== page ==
Patience, understanding, and compassion are the key to living with someone with aphasia. Just also be mindful of what your loved one is going through, as it can be easy to look at the negative and dwell on your new hard life. Just remember how hard it is on the person who can’t communicate and can’t be themselves anymore. Anything else is a drop in the bucket comparatively speaking to what they are dealing with. Not that your feelings don’t matter, because they do. I’m only saying be aware of everyone who has been affected by this and learn your place in their recovery.

Getting to a place of peace in your brain will serve worlds of enjoyment and just knowing you still have the one you love to share your experiences with is truly priceless. For me, I have just found my piece of mind; it took three years, but I’m there and it’s wonderful. For me, finding support groups such as National Stroke and Heart Association and also National Aphasia Association are amazing sites to get feedback and just to tell your story and get advice and from others in similar situations. They are also great for finding new studies and ways to better yourself and the person with aphasia.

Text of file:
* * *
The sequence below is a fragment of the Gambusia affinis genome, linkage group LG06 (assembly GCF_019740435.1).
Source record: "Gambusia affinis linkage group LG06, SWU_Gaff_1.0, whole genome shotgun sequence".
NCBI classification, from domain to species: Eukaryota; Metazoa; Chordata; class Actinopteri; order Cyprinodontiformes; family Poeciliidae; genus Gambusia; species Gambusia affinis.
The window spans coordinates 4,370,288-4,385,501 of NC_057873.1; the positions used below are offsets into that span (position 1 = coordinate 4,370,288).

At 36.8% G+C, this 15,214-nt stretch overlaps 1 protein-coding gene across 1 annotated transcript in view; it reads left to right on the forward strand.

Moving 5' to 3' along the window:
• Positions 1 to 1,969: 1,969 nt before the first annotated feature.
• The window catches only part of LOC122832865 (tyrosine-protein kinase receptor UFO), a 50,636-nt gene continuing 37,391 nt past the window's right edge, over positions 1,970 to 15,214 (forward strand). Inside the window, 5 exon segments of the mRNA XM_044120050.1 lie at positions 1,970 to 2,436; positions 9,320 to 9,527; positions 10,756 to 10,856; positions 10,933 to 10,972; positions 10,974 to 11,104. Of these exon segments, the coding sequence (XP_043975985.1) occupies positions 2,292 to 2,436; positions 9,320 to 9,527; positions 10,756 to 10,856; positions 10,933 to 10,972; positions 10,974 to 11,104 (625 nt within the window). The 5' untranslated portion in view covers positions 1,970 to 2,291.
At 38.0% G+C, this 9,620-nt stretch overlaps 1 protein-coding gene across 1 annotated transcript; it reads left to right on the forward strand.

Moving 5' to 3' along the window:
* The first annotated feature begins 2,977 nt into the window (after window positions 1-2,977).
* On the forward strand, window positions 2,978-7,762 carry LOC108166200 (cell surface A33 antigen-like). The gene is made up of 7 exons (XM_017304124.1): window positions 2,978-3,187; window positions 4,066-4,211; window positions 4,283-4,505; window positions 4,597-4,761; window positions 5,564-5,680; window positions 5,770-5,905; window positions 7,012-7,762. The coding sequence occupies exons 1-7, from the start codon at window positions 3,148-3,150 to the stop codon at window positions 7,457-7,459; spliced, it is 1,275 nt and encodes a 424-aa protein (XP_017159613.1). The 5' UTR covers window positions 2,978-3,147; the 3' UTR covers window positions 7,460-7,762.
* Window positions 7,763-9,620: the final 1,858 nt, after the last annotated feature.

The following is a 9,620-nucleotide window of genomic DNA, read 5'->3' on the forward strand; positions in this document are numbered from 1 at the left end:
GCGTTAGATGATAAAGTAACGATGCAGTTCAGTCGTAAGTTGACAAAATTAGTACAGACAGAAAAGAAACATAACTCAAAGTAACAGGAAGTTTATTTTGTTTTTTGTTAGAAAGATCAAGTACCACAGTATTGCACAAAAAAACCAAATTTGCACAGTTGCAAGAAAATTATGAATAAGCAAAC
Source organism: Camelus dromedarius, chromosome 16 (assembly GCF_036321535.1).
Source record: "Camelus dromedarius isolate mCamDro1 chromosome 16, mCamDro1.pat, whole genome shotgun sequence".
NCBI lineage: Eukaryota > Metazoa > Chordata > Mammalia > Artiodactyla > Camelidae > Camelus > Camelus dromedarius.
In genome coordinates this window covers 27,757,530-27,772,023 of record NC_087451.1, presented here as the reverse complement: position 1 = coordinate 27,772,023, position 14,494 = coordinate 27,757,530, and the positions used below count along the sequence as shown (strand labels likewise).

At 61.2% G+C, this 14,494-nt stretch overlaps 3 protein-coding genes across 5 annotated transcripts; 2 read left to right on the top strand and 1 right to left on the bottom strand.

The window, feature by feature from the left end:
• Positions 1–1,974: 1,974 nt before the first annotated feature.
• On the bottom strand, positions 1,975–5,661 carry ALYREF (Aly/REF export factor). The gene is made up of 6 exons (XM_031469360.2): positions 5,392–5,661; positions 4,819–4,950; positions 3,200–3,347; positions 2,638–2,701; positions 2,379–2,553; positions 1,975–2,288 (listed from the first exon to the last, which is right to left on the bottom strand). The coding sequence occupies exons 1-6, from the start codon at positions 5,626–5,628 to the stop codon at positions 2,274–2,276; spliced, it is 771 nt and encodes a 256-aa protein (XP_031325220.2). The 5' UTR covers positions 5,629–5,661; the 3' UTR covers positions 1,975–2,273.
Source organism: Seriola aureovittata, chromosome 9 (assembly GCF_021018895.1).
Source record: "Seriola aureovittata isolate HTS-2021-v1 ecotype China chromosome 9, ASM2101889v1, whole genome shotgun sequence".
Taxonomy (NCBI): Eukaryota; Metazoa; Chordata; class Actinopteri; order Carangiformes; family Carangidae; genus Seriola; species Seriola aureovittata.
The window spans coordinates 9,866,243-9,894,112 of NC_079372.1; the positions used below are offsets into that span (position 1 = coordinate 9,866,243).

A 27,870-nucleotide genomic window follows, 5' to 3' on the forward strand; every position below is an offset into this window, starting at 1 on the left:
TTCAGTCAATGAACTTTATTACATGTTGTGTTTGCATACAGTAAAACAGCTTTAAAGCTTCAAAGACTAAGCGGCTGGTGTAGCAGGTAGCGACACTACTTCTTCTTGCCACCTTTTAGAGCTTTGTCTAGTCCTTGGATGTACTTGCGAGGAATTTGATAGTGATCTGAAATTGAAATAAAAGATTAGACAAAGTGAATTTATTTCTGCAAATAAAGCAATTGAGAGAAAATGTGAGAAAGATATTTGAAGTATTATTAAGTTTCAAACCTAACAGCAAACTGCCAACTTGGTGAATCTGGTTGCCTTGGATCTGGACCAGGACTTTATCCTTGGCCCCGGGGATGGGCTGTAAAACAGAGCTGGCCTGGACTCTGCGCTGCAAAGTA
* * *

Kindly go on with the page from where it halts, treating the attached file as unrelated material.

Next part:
What People with Aphasia and Professionals Can Learn From Me

Caregiving is an extremely hard but also rewarding experience. It can be both physically and mentally challenging, but in the end, can bring great closeness and an understanding about yourself and how tolerant the human mind can be. For speech pathologists, I would just say to always be patient and learn your patients’ most challenging aspect to their aphasia. Ask the patient to be a part of what your plan is for them, and remember that aphasia is a loss of language, not intellect. So they are able to express their wants as well; they just need patience. Don’t only follow a curriculum; be open to the patient’s input.

Aphasia Threads


Alissa works as a speech-language pathologist in Kansas City.